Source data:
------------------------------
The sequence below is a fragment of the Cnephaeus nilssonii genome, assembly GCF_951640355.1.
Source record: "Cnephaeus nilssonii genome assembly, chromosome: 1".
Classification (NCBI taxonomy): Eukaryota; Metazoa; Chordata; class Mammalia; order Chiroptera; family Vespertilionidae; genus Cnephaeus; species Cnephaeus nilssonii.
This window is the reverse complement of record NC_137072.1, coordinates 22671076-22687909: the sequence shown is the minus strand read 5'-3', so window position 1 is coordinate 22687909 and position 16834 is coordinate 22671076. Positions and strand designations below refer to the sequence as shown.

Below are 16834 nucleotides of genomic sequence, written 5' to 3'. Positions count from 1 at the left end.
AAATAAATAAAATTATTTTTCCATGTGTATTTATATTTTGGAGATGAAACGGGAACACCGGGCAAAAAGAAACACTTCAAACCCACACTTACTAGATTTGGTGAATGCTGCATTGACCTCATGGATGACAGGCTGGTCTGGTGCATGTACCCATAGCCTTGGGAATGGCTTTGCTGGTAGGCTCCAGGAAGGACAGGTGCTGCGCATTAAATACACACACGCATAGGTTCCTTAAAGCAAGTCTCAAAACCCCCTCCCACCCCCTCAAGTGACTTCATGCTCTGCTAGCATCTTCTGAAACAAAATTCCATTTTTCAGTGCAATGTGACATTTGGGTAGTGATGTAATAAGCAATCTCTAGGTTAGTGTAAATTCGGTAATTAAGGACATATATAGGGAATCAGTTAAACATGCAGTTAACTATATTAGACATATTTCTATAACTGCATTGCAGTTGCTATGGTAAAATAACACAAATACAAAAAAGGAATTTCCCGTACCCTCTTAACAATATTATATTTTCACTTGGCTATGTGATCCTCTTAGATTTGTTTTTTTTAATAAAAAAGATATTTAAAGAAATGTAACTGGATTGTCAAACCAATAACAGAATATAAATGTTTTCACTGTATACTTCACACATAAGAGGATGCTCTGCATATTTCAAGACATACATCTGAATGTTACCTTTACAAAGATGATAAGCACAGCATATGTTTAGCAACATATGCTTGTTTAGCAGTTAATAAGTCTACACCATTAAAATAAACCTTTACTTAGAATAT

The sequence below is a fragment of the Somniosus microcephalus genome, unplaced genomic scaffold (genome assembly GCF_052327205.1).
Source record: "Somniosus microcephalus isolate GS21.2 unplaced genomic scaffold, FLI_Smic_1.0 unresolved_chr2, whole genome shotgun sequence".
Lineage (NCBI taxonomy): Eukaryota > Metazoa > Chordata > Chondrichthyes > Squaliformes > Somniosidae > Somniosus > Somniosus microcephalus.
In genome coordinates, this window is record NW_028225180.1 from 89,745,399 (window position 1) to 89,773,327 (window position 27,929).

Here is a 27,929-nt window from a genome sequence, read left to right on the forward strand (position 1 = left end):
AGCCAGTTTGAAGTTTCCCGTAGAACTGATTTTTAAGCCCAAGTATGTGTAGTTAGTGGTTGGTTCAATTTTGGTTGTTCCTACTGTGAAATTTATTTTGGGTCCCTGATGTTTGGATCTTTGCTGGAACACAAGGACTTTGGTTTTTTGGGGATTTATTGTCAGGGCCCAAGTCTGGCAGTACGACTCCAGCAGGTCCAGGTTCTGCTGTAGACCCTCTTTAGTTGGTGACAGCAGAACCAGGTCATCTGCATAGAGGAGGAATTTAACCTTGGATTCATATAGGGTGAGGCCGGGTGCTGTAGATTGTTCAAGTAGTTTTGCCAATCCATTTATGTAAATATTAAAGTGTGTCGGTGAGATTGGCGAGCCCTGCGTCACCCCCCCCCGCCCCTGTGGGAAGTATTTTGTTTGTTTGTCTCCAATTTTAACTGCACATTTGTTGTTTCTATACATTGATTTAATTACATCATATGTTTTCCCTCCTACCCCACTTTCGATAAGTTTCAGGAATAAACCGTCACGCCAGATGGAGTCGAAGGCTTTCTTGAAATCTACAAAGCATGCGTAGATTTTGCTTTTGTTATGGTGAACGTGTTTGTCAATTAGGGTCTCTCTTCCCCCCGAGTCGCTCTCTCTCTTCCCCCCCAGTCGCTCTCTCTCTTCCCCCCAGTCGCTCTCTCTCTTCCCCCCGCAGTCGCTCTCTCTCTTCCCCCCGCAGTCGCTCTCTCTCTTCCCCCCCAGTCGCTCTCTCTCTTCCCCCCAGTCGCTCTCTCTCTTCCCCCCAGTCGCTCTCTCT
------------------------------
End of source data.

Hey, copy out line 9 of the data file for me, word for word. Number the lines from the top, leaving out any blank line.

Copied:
Lineage (NCBI taxonomy): Eukaryota > Metazoa > Chordata > Chondrichthyes > Squaliformes > Somniosidae > Somniosus > Somniosus microcephalus.